The home of farmer Xiong Guo Xiu in Tan Mu village, 40 km from the earthquake's epicenter. She accuses local officials of using the earthquake as an excuse to raze her home and redevelop the land.- Lisa Chow
The farmland near Xiong Guo Xiu's home.- Lisa Chow
A neighbor, center, points out damage to his house to Xiong Guo Xiu, left, and an interpreter, right.- Lisa Chow
Villagers accuse China of land grab
TEXT OF STORY
Bob Moon: It's been just over six weeks since that huge earthquake heaved across China's Sichuan province. It left an estimated 70,000 people dead and property damage near $20 billion.
Even as officials in Beijing promise to rebuild the region and help the 5 million homeless, local officials have been saying the way to move forward is to tear down much of what remains.
Many farmers see that as an excuse for a land grab that's forcing them out of their homes.
Lisa Chow reports.
Lisa Chow: It's hard to see any real damage in Xiong Guo Xiu's house, at least on the surface. There are no big cracks, no tilted walls or columns. Her green tile roof remains intact. And yet village leaders say her house is in danger and she must move.
Xiong Guo Xiu: They're using this opportunity to relocate us, sell our land, so that they can pocket the money.
It's a common complaint among people who feel they've been steamrolled by China's rapid growth and one notorious symbol for all of this is the Chinese character Chai, which means "tear down." It's sprayed on buildings to make way for new development.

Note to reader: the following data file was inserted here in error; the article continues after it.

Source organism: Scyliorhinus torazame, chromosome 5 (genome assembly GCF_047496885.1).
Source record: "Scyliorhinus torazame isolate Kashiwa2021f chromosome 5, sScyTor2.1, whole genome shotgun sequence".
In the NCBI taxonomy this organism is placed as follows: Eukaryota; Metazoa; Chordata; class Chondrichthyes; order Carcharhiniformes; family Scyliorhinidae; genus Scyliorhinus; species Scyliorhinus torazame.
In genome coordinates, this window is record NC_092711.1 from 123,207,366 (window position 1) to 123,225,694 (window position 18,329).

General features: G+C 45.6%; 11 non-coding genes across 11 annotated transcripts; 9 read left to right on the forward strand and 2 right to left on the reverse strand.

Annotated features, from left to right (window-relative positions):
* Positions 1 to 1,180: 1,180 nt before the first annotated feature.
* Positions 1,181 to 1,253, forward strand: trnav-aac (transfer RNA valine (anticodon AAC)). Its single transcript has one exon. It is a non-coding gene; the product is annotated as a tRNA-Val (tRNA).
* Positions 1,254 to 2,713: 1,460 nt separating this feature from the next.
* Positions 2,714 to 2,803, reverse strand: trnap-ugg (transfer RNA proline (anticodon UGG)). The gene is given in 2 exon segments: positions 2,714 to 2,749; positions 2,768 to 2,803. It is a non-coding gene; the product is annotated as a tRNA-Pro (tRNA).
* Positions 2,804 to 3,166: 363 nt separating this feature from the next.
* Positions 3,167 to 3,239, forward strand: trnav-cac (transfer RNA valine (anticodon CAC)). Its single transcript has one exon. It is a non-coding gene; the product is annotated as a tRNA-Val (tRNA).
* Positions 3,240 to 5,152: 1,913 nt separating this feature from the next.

Xiong: If they dare come to spray my house, I'm going to spray them with manure!
Xiong is not alone in her anger. In 2005, there were 87,000 mass protests in China and the Chinese government reported that many were linked to land seizures and evictions.
2,000 people live in Tan Mu village, where yearly per capita income is $635. Houses are separated by patches of green where rice, wheat and garlic grow. Most villagers were hesitant to talk to me because of potential retribution from village leaders. In fact, when I ran into Xiong's husband, he denied knowing her at first. "She's causing trouble," he said.
Eventually one man, Zhang Guan Shuo, said his house had also been deemed unsafe.
Zhang Guan Shuo: If they want to demolish our house by force, they need supporting evidence that the house is in danger, but they didn't do any official examination. They came, they didn't walk in and they announced my house is in danger.
Zhang's 80-year-old father Zhang Sun Yun mocked local officials in front of a growing audience of villagers.
Zhang Sun Yun: They play cards all day and they gamble for big amounts of money. But where do they get the money? They only know how to bully farmers. They don't listen to the people.
So I pay a visit to the most powerful person in the village: party secretary Chen Fan Fu.
Chen Fan Fu: We had eight experts come from all over China. If the farmers don't agree with the determination, they can have their own experts examine the house.
Chen points out that the dreaded Chai character hasn't been sprayed on any houses yet.
Chen: The government is responsible for people's safety, So we village leaders will try our best to convince them to move, and if we fail, then higher officials will come.
Chen says before the earthquake, he was pushing to move farmers into community housing and lease that land to businesses and farmers would get paid rental income. His plan failed to win the necessary support, but now it appears the earthquake may help Chen get what he wants.
In the middle of our interview, a woman frantically walks into Chen's office. She says one of the local officials asked her to sign a document. The village leader Chen explains that it's an application for temporary housing. But looking at the document, it reads, "I agree to have my house dismantled."
When pressed, Chen said, "No, this is merely an application for temporary housing." And yet, at that point, he politely ended the interview.
In Tan Mu village, I'm Lisa Chow for Marketplace.